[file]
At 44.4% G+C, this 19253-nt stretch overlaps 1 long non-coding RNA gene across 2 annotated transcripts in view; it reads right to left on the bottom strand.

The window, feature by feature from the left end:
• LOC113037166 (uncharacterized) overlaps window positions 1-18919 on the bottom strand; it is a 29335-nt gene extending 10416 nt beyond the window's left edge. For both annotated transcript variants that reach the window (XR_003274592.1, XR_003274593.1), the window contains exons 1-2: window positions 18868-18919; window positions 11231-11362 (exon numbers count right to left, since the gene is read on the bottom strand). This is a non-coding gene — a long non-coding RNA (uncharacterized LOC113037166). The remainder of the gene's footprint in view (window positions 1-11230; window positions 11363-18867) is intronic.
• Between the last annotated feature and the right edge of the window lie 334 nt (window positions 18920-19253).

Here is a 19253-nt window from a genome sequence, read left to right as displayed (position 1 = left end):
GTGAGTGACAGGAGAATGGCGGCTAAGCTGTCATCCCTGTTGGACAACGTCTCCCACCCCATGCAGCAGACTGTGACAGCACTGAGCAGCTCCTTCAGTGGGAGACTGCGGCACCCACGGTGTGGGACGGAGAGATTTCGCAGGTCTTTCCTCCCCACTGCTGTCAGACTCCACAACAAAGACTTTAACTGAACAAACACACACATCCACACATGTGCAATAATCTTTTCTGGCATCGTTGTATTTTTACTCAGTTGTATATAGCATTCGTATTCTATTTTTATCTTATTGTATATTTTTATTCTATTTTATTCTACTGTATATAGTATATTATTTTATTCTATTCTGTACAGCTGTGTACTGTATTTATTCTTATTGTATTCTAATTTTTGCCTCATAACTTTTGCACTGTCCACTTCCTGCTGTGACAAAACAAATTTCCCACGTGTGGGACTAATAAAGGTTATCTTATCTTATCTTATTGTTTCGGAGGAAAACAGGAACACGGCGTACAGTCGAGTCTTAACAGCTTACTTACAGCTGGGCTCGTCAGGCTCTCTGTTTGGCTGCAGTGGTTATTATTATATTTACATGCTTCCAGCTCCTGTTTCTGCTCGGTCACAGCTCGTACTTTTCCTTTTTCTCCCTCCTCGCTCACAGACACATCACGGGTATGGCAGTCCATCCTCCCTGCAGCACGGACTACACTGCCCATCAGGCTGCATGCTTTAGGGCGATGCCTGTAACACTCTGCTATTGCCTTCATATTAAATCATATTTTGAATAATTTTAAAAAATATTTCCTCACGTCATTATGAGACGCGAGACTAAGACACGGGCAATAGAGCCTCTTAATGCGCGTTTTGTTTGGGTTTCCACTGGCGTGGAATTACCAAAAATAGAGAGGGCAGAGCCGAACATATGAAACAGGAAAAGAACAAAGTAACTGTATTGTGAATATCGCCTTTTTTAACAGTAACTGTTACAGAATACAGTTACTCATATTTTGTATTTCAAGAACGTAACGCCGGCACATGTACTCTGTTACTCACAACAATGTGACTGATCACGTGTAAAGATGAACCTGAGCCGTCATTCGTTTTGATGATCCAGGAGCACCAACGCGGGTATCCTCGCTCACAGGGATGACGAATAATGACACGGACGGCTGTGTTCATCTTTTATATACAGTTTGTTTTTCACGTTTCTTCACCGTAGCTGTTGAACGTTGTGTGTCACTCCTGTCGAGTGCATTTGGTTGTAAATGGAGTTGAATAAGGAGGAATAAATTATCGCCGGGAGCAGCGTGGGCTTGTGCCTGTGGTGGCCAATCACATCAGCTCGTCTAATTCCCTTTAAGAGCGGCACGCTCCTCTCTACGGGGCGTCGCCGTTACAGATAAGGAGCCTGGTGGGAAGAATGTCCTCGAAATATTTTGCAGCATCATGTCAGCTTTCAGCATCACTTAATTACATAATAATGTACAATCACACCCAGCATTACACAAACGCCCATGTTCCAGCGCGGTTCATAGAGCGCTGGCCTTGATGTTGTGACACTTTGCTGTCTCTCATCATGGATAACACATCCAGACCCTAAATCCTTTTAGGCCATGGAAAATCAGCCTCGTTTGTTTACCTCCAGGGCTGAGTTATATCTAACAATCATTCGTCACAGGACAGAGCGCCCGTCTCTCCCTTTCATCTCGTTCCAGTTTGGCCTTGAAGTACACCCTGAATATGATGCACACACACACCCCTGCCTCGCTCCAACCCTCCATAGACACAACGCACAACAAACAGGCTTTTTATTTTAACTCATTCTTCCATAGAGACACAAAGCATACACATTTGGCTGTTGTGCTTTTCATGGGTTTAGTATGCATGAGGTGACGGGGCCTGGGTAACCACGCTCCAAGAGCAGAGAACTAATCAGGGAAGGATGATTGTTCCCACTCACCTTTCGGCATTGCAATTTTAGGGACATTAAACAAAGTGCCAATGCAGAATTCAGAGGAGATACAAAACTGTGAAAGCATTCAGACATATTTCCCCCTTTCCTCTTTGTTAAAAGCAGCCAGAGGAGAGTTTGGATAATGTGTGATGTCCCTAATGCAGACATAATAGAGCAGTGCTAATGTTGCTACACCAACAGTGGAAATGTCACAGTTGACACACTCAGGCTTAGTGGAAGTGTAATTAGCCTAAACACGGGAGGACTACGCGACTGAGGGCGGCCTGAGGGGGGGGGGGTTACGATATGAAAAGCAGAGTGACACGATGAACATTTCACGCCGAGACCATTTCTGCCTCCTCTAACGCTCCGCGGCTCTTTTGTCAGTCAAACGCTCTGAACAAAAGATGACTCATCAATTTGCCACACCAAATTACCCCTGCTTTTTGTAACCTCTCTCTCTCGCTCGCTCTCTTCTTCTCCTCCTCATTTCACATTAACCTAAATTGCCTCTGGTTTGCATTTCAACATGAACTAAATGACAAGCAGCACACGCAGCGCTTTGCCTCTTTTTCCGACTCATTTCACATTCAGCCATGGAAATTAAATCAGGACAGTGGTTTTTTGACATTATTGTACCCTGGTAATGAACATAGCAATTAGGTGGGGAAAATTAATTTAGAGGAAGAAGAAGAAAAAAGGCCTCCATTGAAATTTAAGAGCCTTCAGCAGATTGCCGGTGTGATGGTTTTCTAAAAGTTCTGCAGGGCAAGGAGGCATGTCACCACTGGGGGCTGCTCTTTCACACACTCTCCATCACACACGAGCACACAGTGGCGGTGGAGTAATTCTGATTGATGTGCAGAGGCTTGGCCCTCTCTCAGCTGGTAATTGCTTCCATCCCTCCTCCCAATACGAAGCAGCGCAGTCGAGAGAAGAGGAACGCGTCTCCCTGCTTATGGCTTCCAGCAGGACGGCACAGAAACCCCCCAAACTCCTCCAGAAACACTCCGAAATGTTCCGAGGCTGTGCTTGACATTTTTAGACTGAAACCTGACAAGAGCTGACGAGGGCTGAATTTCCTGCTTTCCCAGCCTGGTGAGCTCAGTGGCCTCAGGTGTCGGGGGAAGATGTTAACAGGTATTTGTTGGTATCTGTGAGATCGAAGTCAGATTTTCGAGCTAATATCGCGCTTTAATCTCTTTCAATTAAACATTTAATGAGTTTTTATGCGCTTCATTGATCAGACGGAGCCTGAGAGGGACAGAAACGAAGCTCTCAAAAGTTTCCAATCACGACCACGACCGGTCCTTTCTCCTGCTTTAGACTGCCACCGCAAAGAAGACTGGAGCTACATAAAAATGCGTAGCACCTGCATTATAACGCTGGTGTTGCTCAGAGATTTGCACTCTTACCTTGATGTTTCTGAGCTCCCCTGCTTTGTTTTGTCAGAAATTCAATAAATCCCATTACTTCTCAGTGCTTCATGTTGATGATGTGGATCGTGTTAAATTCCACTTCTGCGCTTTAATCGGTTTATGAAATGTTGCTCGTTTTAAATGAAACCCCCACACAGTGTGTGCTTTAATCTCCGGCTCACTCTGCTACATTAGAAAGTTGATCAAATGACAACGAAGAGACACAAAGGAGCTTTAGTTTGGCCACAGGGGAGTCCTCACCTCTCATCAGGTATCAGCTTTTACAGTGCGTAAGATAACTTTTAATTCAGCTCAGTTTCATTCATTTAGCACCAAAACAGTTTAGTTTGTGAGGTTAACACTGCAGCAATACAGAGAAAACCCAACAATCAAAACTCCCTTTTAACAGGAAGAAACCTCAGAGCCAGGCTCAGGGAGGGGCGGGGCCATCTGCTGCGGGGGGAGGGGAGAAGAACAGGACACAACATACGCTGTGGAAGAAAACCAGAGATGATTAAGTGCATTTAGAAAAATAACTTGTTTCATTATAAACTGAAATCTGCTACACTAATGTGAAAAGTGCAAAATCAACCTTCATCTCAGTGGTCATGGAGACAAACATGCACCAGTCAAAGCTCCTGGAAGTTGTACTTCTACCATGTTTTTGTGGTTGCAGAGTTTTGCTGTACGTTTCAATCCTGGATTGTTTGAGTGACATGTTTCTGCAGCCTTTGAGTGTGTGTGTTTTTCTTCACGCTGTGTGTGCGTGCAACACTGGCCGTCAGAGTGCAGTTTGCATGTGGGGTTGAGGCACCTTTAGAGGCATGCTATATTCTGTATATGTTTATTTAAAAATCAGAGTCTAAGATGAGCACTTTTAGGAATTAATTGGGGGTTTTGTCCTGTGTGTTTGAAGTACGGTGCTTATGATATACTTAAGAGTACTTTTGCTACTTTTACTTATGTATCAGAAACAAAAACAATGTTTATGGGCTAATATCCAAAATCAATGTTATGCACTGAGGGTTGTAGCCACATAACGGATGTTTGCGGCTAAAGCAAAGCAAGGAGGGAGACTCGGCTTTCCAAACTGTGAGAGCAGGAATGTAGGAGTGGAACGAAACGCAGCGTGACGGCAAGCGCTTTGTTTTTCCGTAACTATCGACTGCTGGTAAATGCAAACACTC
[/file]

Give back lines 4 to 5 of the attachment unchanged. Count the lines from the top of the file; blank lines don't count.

• Between the last annotated feature and the right edge of the window lie 334 nt (window positions 18920-19253).

Here is a 19253-nt window from a genome sequence, read left to right as displayed (position 1 = left end):